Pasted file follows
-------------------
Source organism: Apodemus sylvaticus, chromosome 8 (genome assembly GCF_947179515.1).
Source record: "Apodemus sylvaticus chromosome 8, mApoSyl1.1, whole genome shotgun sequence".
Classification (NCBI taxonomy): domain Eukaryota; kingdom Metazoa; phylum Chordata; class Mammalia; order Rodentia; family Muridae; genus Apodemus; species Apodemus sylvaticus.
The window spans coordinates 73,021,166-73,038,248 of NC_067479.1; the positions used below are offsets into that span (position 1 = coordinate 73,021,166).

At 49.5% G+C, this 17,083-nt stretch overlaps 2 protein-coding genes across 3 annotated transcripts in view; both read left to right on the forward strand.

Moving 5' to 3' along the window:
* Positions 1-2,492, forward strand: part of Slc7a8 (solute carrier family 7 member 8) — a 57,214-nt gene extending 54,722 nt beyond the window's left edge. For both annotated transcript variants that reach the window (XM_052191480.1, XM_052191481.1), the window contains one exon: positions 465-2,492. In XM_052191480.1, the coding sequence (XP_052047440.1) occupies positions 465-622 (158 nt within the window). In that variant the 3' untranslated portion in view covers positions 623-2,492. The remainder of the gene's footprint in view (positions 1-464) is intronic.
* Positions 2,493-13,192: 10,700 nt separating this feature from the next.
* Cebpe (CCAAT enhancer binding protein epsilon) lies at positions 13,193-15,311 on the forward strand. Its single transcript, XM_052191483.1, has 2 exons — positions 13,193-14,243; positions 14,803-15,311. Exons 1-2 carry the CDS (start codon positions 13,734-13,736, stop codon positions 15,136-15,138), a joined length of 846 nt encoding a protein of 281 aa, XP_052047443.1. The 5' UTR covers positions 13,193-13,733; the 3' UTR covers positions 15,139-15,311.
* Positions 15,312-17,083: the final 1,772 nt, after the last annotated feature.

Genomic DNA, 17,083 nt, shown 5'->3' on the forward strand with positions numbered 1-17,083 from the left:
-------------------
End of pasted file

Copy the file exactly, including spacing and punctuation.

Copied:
Source organism: Apodemus sylvaticus, chromosome 8 (genome assembly GCF_947179515.1).
Source record: "Apodemus sylvaticus chromosome 8, mApoSyl1.1, whole genome shotgun sequence".
Classification (NCBI taxonomy): domain Eukaryota; kingdom Metazoa; phylum Chordata; class Mammalia; order Rodentia; family Muridae; genus Apodemus; species Apodemus sylvaticus.
The window spans coordinates 73,021,166-73,038,248 of NC_067479.1; the positions used below are offsets into that span (position 1 = coordinate 73,021,166).

At 49.5% G+C, this 17,083-nt stretch overlaps 2 protein-coding genes across 3 annotated transcripts in view; both read left to right on the forward strand.

Moving 5' to 3' along the window:
* Positions 1-2,492, forward strand: part of Slc7a8 (solute carrier family 7 member 8) — a 57,214-nt gene extending 54,722 nt beyond the window's left edge. For both annotated transcript variants that reach the window (XM_052191480.1, XM_052191481.1), the window contains one exon: positions 465-2,492. In XM_052191480.1, the coding sequence (XP_052047440.1) occupies positions 465-622 (158 nt within the window). In that variant the 3' untranslated portion in view covers positions 623-2,492. The remainder of the gene's footprint in view (positions 1-464) is intronic.
* Positions 2,493-13,192: 10,700 nt separating this feature from the next.
* Cebpe (CCAAT enhancer binding protein epsilon) lies at positions 13,193-15,311 on the forward strand. Its single transcript, XM_052191483.1, has 2 exons — positions 13,193-14,243; positions 14,803-15,311. Exons 1-2 carry the CDS (start codon positions 13,734-13,736, stop codon positions 15,136-15,138), a joined length of 846 nt encoding a protein of 281 aa, XP_052047443.1. The 5' UTR covers positions 13,193-13,733; the 3' UTR covers positions 15,139-15,311.
* Positions 15,312-17,083: the final 1,772 nt, after the last annotated feature.

Genomic DNA, 17,083 nt, shown 5'->3' on the forward strand with positions numbered 1-17,083 from the left: